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      Root flavonoids are related to enhanced AMF colonization of an invasive tree

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          Abstract

          Arbuscular mycorrhizal fungi (AMF) are important mutualistic microbes in soil, which have capacity to form mutualistic associations with most land plants. Arbuscular mycorrhizal fungi play an important role in plant invasions and their interactions with invasive plants have received increasing attention. However, the chemical mechanisms underlying the interactions of AMF and invasive plants are still poorly understood. In this study we aim to test whether root secondary chemicals are related to enhanced AMF colonization and rapid growth in an invasive tree. We conducted a common garden experiment in China with Chinese tallow tree ( Triadica sebifera) to examine the relationships among AMF colonization and secondary metabolites in roots of plants from introduced (USA) and native (China) populations. We found that AMF colonization rate was higher in introduced populations compared to native populations. Roots of plants from introduced populations had lower levels of phenolics and tannins, but higher levels of flavonoids than those of plants from native populations. Flavonoids were positively correlated with AMF colonization, and this relationship was especially strong for introduced populations. Besides, AMF colonization was positively correlated with plant biomass suggesting that higher root flavonoids and AMF colonization may impact plant performance. This suggests that higher root flavonoids in plants from introduced populations may promote AMF spore germination and/or attract hyphae to their roots, which may subsequently increase plant growth. Overall, our results support a scenario in which invasive plants enhance their AMF association and invasion success via genetic changes in their root flavonoid metabolism. These findings advance our understanding of the mechanisms underlying plant invasion success and the evolutionary interactions between plants and AMF. Understanding such mechanisms of invasive plant success is critical for predicting and managing plant invasions in addition to providing important insights into the chemical mechanism of AMF–plant interactions.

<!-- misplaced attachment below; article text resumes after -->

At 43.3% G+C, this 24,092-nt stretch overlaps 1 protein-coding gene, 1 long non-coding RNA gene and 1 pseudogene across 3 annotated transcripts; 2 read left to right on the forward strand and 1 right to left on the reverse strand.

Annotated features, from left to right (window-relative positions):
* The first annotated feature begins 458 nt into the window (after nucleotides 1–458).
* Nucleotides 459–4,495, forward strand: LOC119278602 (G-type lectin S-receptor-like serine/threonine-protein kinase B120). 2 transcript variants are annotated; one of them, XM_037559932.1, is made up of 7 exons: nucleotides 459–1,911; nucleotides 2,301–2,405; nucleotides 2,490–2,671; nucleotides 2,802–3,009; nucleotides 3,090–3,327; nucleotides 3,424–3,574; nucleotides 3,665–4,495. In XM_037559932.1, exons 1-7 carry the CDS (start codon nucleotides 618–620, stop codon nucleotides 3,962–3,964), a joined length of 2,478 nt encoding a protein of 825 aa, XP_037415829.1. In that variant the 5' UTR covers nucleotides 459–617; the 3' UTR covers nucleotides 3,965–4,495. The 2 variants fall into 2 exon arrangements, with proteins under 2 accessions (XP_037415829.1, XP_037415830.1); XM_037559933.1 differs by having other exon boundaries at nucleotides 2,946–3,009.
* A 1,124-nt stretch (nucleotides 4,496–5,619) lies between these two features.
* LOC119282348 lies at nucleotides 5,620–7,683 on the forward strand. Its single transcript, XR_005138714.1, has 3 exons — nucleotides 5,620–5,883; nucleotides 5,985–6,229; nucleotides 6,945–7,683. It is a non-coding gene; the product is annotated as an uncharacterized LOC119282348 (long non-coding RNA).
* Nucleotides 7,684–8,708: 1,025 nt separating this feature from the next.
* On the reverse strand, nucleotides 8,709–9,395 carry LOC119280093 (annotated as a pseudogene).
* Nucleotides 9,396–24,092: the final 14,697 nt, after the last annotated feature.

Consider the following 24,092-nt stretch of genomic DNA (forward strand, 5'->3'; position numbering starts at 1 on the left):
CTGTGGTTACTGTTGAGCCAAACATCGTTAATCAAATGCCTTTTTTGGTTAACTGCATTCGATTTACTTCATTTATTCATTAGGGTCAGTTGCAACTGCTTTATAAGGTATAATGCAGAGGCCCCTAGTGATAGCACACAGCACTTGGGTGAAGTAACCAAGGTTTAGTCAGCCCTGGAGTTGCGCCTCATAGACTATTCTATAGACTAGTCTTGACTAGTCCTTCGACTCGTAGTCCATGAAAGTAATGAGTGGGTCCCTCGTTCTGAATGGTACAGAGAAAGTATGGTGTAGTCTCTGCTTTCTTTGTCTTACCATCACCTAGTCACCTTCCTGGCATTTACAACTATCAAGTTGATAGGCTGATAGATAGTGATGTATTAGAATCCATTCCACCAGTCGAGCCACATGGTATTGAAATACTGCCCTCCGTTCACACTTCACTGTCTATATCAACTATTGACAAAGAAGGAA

Abstract

          In this study we found that the arbuscular mycorrhizal fungi (AMF) colonization rate was higher in introduced populations compared to native populations. Roots of plants from introduced populations had higher levels of flavonoids and the concentration of flavonoids in roots was positively correlated with AMF colonization, especially strong for introduced populations. Furthermore, AMF colonization was positively correlated with plant biomass. These findings suggest that higher root flavonoids in plants from introduced populations may promote AMF spore germination and/or attract hyphae to their roots, which may subsequently increase plant growth.

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          Most cited references 69

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          Plant sesquiterpenes induce hyphal branching in arbuscular mycorrhizal fungi.

          Arbuscular mycorrhizal (AM) fungi form mutualistic, symbiotic associations with the roots of more than 80% of land plants. The fungi are incapable of completing their life cycle in the absence of a host root. Their spores can germinate and grow in the absence of a host, but their hyphal growth is very limited. Little is known about the molecular mechanisms that govern signalling and recognition between AM fungi and their host plants. In one of the first stages of host recognition, the hyphae of AM fungi show extensive branching in the vicinity of host roots before formation of the appressorium, the structure used to penetrate the plant root. Host roots are known to release signalling molecules that trigger hyphal branching, but these branching factors have not been isolated. Here we have isolated a branching factor from the root exudates of Lotus japonicus and used spectroscopic analysis and chemical synthesis to identify it as a strigolactone, 5-deoxy-strigol. Strigolactones are a group of sesquiterpene lactones, previously isolated as seed-germination stimulants for the parasitic weeds Striga and Orobanche. The natural strigolactones 5-deoxy-strigol, sorgolactone and strigol, and a synthetic analogue, GR24, induced extensive hyphal branching in germinating spores of the AM fungus Gigaspora margarita at very low concentrations.